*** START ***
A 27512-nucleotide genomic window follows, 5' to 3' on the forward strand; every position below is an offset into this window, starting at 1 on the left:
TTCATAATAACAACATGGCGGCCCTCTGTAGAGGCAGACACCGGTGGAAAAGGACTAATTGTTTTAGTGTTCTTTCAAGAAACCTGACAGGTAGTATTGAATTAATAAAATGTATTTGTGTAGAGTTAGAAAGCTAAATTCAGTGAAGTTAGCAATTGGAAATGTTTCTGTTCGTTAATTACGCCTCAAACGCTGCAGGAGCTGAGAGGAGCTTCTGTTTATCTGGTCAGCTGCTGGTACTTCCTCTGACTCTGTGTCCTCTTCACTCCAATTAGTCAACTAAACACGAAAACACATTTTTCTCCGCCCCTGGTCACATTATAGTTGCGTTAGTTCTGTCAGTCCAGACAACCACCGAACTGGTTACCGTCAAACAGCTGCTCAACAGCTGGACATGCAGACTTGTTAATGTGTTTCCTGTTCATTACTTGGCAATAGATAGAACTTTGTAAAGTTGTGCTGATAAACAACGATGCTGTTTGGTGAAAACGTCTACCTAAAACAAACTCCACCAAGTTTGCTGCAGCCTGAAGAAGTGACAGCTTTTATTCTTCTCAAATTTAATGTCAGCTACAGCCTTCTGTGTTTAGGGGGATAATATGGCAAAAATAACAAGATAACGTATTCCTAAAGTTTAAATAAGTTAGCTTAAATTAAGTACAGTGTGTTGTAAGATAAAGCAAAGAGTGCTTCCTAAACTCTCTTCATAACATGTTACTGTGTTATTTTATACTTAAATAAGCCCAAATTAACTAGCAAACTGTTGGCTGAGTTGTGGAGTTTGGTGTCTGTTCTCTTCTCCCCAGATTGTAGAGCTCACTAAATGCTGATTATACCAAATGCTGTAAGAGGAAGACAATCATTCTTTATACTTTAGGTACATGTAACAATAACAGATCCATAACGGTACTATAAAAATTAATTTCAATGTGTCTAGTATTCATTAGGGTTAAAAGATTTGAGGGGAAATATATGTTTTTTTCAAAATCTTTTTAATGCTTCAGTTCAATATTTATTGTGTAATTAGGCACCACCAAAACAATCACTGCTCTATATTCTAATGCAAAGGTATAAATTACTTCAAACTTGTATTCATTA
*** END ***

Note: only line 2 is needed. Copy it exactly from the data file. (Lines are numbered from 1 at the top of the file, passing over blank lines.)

TTCATAATAACAACATGGCGGCCCTCTGTAGAGGCAGACACCGGTGGAAAAGGACTAATTGTTTTAGTGTTCTTTCAAGAAACCTGACAGGTAGTATTGAATTAATAAAATGTATTTGTGTAGAGTTAGAAAGCTAAATTCAGTGAAGTTAGCAATTGGAAATGTTTCTGTTCGTTAATTACGCCTCAAACGCTGCAGGAGCTGAGAGGAGCTTCTGTTTATCTGGTCAGCTGCTGGTACTTCCTCTGACTCTGTGTCCTCTTCACTCCAATTAGTCAACTAAACACGAAAACACATTTTTCTCCGCCCCTGGTCACATTATAGTTGCGTTAGTTCTGTCAGTCCAGACAACCACCGAACTGGTTACCGTCAAACAGCTGCTCAACAGCTGGACATGCAGACTTGTTAATGTGTTTCCTGTTCATTACTTGGCAATAGATAGAACTTTGTAAAGTTGTGCTGATAAACAACGATGCTGTTTGGTGAAAACGTCTACCTAAAACAAACTCCACCAAGTTTGCTGCAGCCTGAAGAAGTGACAGCTTTTATTCTTCTCAAATTTAATGTCAGCTACAGCCTTCTGTGTTTAGGGGGATAATATGGCAAAAATAACAAGATAACGTATTCCTAAAGTTTAAATAAGTTAGCTTAAATTAAGTACAGTGTGTTGTAAGATAAAGCAAAGAGTGCTTCCTAAACTCTCTTCATAACATGTTACTGTGTTATTTTATACTTAAATAAGCCCAAATTAACTAGCAAACTGTTGGCTGAGTTGTGGAGTTTGGTGTCTGTTCTCTTCTCCCCAGATTGTAGAGCTCACTAAATGCTGATTATACCAAATGCTGTAAGAGGAAGACAATCATTCTTTATACTTTAGGTACATGTAACAATAACAGATCCATAACGGTACTATAAAAATTAATTTCAATGTGTCTAGTATTCATTAGGGTTAAAAGATTTGAGGGGAAATATATGTTTTTTTCAAAATCTTTTTAATGCTTCAGTTCAATATTTATTGTGTAATTAGGCACCACCAAAACAATCACTGCTCTATATTCTAATGCAAAGGTATAAATTACTTCAAACTTGTATTCATTA